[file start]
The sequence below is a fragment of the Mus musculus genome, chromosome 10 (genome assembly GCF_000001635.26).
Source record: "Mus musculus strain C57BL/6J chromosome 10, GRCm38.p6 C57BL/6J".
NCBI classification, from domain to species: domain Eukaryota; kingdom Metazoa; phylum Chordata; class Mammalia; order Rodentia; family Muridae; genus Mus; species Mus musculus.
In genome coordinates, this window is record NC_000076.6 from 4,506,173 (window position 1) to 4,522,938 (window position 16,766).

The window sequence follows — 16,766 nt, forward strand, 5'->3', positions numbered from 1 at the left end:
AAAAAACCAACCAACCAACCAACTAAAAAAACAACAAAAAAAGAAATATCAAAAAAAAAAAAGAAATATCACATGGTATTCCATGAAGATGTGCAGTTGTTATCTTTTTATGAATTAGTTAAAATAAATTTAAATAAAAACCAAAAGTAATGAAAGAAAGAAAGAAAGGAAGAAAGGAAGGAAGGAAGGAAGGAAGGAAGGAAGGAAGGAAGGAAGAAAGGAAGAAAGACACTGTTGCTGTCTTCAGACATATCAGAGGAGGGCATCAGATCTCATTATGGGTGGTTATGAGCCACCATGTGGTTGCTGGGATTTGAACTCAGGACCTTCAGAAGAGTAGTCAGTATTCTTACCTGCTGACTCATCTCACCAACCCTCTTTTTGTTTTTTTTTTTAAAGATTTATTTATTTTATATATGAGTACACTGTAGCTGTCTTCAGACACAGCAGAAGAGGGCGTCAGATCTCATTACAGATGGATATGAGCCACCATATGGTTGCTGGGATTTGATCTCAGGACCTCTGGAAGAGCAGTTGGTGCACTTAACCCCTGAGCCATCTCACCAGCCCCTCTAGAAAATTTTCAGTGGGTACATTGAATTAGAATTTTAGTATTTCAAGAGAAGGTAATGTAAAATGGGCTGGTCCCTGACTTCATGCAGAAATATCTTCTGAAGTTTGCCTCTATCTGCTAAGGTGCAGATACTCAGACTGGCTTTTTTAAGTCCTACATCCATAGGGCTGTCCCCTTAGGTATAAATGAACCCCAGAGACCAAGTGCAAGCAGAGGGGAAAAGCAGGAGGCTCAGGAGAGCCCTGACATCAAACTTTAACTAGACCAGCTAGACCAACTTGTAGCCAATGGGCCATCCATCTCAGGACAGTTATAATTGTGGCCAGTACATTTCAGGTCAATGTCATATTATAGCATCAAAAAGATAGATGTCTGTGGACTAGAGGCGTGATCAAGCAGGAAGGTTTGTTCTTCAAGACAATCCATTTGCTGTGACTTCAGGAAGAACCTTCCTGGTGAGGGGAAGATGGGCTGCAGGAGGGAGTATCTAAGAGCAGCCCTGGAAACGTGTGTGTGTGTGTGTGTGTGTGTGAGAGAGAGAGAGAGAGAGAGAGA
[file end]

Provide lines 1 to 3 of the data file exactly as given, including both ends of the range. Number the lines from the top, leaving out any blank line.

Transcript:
The sequence below is a fragment of the Mus musculus genome, chromosome 10 (genome assembly GCF_000001635.26).
Source record: "Mus musculus strain C57BL/6J chromosome 10, GRCm38.p6 C57BL/6J".
NCBI classification, from domain to species: domain Eukaryota; kingdom Metazoa; phylum Chordata; class Mammalia; order Rodentia; family Muridae; genus Mus; species Mus musculus.